Faris Boulus, aka Oyinbo Rebel, is a singer, actor and comedian who has 199,000 followers on Instagram. He tells ABIODUN SANUSI about his career
What is your educational background?
I have a Bachelor’s degree in Business Management, as well as a Master’s degree in Film Directing. I also underwent acting training at the New York Film Academy and Sterling Studios in Los Angeles, United States of America.
With my passion for acting, I never wanted to stop learning. I have also attended other acting courses in London, United Kingdom. Acting is just like any other skill. One has to hone it, live it, delve into one’s emotions and truly know oneself inside out.
How can one become another person if one does not fully understand the extent of one’s emotions? Acting is a true passion of mine.
How and why did your family move to Nigeria?
I have been in Nigeria since the age of five. I had my elementary and secondary education in Lagos, before going abroad for my diplomas. I finally completed my journey abroad and home was calling me. I returned to where my family and I call home, assisting in the family businesses and also pursuing my dreams.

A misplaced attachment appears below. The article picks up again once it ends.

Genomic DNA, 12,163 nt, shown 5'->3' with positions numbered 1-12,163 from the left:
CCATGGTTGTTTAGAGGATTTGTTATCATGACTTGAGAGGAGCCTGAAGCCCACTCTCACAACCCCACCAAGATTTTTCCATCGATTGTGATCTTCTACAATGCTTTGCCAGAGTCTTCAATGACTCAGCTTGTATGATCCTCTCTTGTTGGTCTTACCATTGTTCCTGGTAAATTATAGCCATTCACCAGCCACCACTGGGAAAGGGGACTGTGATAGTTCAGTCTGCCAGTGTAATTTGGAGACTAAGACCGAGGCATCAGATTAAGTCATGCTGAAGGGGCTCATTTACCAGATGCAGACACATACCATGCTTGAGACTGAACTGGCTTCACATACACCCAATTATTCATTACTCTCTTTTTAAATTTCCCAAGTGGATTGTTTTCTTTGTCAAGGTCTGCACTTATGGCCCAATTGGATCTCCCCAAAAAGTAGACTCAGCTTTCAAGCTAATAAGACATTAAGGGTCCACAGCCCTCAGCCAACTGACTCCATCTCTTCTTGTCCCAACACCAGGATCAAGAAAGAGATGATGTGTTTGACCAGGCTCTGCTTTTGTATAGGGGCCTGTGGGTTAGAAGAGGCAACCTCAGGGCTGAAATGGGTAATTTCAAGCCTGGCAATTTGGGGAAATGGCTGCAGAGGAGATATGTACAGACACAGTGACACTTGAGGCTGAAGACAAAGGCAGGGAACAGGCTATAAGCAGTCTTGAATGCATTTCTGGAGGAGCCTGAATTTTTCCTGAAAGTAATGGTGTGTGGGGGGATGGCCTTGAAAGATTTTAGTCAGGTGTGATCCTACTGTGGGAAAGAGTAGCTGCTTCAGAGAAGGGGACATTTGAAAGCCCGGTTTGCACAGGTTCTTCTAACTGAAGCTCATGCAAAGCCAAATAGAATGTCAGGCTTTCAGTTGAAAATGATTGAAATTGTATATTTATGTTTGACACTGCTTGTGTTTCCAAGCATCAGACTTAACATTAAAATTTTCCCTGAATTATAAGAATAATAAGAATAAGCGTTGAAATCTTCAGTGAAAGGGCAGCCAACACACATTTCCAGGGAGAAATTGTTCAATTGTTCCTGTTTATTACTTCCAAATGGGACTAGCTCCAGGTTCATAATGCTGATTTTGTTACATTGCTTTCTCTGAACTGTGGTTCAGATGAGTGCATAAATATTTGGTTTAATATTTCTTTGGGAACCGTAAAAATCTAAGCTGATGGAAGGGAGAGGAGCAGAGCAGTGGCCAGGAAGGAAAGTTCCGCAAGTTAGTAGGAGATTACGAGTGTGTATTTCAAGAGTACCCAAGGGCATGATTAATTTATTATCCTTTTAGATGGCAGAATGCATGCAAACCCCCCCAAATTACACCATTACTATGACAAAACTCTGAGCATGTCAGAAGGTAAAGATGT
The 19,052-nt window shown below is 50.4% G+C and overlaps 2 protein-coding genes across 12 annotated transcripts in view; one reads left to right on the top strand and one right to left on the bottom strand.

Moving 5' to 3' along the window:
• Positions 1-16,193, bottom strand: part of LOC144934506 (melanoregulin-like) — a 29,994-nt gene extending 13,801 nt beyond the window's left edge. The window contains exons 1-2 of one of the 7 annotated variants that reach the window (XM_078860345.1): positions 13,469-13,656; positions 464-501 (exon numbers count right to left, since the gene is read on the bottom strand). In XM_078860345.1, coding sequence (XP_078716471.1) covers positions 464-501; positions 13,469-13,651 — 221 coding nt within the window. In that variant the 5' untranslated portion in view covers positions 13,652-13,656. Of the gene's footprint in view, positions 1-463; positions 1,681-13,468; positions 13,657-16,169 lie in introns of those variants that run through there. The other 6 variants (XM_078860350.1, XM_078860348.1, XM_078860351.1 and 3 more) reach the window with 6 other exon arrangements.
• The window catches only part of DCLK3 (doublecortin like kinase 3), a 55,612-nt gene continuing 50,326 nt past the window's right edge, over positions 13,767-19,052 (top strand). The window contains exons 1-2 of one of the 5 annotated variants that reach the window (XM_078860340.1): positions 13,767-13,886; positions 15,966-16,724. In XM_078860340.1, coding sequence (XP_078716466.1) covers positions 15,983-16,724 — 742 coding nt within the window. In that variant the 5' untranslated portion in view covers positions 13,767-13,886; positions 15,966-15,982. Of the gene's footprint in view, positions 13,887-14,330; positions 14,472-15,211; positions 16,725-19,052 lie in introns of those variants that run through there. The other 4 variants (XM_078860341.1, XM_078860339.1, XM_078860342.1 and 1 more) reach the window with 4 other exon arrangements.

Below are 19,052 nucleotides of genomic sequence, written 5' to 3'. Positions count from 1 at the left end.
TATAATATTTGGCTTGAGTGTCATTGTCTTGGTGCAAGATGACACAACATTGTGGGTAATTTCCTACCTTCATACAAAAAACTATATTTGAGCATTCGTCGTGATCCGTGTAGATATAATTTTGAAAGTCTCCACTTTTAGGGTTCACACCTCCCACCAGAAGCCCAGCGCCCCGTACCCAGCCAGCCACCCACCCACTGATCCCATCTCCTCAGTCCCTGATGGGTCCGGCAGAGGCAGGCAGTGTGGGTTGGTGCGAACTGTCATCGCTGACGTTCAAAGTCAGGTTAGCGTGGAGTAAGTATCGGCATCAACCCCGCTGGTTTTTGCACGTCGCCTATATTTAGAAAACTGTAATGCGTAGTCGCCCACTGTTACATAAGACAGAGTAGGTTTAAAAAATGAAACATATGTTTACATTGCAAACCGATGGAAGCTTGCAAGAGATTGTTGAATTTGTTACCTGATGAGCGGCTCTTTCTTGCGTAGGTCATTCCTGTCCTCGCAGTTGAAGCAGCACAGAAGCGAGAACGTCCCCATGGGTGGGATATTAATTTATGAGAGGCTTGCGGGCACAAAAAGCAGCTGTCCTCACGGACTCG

Why did you choose to remain in Nigeria rather than returning to the US where you were born?
Nigeria is home; it is that simple! You can take a man out of the country that moulded him but you can never remove the culture and country from a man’s identity and heart. I was longing to return to the place I had lived for the longest time in my life. Nigeria has been my home for over 25 years. I see myself going all the way to the last bus stop (laughs).
What do you love the most about Nigeria?
The culture, the food, the people and the city of Lagos. The feeling I have when I am in Lagos can only be described as home.
What or who inspired you to become a musician?
I have always wanted to be an artiste. From a young age, I acted in plays, and took dance classes and voice lessons. It is what I have always been good at. Growing up watching music videos and movies, I knew I wanted to be an artiste and an actor like the great people I saw on TV. It is not something that just developed out of the blues. My passion for music has been with me since birth.